The Advent that changed Christmas
An abiding theme, even a perennial desire, of our celebrations of Christmas is the practice of continuity. We look for sameness; we want to gaze at the familiar. Food, customs, and holiday rituals can provide us the signs that we are looking for, the reminders that despite everything being different this past year, Christmas offers us a respite, a season of sameness, a calm of continuity. This is why, when we are confronted by change, disturbed by difference, during the Christmas season, it can seem more troubling than if it happened back in August. We are aware as well that for many people the Christmas season is a time of acute grief, a sad time evoked by a fundamental change in a person’s life since the last Christmas. They are faced by the undeniable and painful reality that this Christmas will not be the same as past ones, and there is nothing they can do about it. No keeping of traditions, no customary decorations, no amount of effort or will on their part will establish a continuity, a sameness, they once had. Change has come to our life, and we cannot replace it with our decorative past or our seasonal sameness.
What about this Covid-Christmas season we are facing? How de we prepare for this Christmas season? The answer is Advent; this has always been the answer to preparing for Christmas. In fact, if we do not get Advent right, we will not get Christmas right. And here is the direct truth of Advent, and thus of Christmas: It is a season of change, the days that bring difference to our lives, even disturbingly so at times. We are called to remember the words of that saint of Advent, John the Baptist, who said, “Repent! For the Kingdom of God is near.” Repent, go in a different direction than you have been going. Or, to paraphrase, you have to change if you want to enter the Kingdom of God. Why? Because the arrival of Jesus is the arrival of God’s difference. Jesus is God’s “change-agent.” While we might yearn for familiarity, Jesus is God’s familiarity with us so that we can live into the difference that God is offering us: “you must be born again.” Mary of Nazareth could certainly tell us how the arrival of Jesus radically changed her life. So with Mary, so for the world.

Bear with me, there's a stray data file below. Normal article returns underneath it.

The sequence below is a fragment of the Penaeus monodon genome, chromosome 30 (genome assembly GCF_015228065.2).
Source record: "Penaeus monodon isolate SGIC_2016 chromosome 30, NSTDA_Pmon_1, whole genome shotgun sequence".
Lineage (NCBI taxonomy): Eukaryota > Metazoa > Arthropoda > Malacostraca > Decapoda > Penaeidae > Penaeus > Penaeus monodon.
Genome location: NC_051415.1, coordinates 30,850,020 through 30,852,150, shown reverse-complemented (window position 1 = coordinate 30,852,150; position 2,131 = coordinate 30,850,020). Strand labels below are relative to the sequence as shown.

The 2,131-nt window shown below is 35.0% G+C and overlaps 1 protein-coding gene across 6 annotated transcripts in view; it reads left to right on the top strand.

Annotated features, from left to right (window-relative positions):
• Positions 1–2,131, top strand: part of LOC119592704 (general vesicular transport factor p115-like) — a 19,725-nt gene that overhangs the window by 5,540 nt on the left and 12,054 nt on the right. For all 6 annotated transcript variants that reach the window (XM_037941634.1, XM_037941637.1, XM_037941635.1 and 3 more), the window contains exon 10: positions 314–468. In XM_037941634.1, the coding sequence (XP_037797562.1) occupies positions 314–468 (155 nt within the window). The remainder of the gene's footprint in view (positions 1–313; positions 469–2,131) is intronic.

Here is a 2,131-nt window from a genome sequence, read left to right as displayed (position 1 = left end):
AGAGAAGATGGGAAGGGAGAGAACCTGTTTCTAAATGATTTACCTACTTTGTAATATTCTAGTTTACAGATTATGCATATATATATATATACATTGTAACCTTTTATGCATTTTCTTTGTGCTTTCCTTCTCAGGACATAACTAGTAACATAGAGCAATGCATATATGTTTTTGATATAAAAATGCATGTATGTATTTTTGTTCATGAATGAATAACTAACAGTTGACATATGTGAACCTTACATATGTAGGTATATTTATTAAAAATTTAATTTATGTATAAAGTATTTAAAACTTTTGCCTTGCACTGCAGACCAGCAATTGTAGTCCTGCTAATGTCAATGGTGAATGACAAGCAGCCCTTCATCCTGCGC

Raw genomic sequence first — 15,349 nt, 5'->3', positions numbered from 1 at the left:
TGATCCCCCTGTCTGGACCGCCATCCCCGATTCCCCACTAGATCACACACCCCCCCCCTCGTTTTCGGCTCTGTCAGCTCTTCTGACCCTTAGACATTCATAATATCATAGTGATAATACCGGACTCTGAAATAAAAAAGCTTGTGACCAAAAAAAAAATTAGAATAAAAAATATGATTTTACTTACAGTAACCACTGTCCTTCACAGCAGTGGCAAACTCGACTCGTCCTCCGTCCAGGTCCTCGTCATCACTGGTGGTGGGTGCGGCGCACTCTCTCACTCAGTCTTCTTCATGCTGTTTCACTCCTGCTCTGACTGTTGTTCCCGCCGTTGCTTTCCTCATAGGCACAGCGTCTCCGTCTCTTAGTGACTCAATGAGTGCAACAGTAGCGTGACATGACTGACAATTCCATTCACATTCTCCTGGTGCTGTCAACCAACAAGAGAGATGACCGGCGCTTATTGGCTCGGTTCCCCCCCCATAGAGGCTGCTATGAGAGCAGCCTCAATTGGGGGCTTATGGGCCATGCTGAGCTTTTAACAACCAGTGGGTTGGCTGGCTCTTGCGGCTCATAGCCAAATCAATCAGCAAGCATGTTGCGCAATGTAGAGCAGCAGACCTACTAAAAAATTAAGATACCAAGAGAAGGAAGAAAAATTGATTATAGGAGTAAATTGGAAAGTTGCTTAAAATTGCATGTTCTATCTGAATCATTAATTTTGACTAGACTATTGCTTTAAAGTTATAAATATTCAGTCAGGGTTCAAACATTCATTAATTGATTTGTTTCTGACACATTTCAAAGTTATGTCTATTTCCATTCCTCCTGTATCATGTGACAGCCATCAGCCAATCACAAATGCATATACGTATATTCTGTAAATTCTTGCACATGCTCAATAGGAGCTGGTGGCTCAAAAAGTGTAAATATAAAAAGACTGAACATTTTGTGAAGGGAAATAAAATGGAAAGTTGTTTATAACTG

It is good to recall that Advent does not just mean “coming,” but “coming toward.” Advent is the breaking-in of God’s future for us; it is not our effort to maintain the sameness of the present, the contrived continuity of the past. Advent is preparation to be changed by the difference that arrives as Jesus into the world. This is another way of saying that a true celebration of the Christmas Season will render us changed; we will emerge from it different than we were before we entered it. How do we do that? We can practice this difference now by reading slowly one of the Gospels, particularly Matthew, and we can pray for this world, for others and for ourselves, interceding before Jesus our Great High Priest for all the people whose lives have been changed by oppression, sickness, grief, loneliness, hunger, fear, displacement from homes, and by death. We seek first the Kingdom of God by looking to see how we can make a difference in peoples’ lives by gifts, and by our willingness to listen to their cries for help.
This Christmas will be different because Jesus arrives, because the Kingdom of God has drawn near. This is the message that all those Christmas seasons of the past were trying to tell us. Maybe now we will hear it; maybe this year we will celebrate the true Christmas, the one for which this Advent prepares us.
The Rev. Ralph N. McMicael’s new book, The Eucharistic Faith (London: SCM Press, 2019) is available at Amazon and other booksellers. This is the first volume of a five-volume series about Eucharistic systematic theology. He currently is working on the second volume, The Eucharistic God to be published by Cascade Books in 2023.